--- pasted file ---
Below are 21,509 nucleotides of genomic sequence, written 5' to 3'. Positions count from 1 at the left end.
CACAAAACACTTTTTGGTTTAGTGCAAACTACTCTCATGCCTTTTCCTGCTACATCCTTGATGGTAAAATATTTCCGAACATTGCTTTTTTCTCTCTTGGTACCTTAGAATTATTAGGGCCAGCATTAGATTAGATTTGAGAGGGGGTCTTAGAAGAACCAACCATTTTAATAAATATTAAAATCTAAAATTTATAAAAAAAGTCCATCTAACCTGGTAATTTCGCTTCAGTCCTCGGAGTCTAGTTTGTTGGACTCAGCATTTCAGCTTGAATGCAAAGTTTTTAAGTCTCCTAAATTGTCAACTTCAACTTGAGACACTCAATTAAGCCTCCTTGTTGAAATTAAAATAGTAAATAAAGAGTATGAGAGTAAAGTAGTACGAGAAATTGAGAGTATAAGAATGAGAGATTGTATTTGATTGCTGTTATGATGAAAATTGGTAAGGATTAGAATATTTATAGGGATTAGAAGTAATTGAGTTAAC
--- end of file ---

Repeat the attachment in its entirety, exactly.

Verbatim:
Below are 21,509 nucleotides of genomic sequence, written 5' to 3'. Positions count from 1 at the left end.
CACAAAACACTTTTTGGTTTAGTGCAAACTACTCTCATGCCTTTTCCTGCTACATCCTTGATGGTAAAATATTTCCGAACATTGCTTTTTTCTCTCTTGGTACCTTAGAATTATTAGGGCCAGCATTAGATTAGATTTGAGAGGGGGTCTTAGAAGAACCAACCATTTTAATAAATATTAAAATCTAAAATTTATAAAAAAAGTCCATCTAACCTGGTAATTTCGCTTCAGTCCTCGGAGTCTAGTTTGTTGGACTCAGCATTTCAGCTTGAATGCAAAGTTTTTAAGTCTCCTAAATTGTCAACTTCAACTTGAGACACTCAATTAAGCCTCCTTGTTGAAATTAAAATAGTAAATAAAGAGTATGAGAGTAAAGTAGTACGAGAAATTGAGAGTATAAGAATGAGAGATTGTATTTGATTGCTGTTATGATGAAAATTGGTAAGGATTAGAATATTTATAGGGATTAGAAGTAATTGAGTTAAC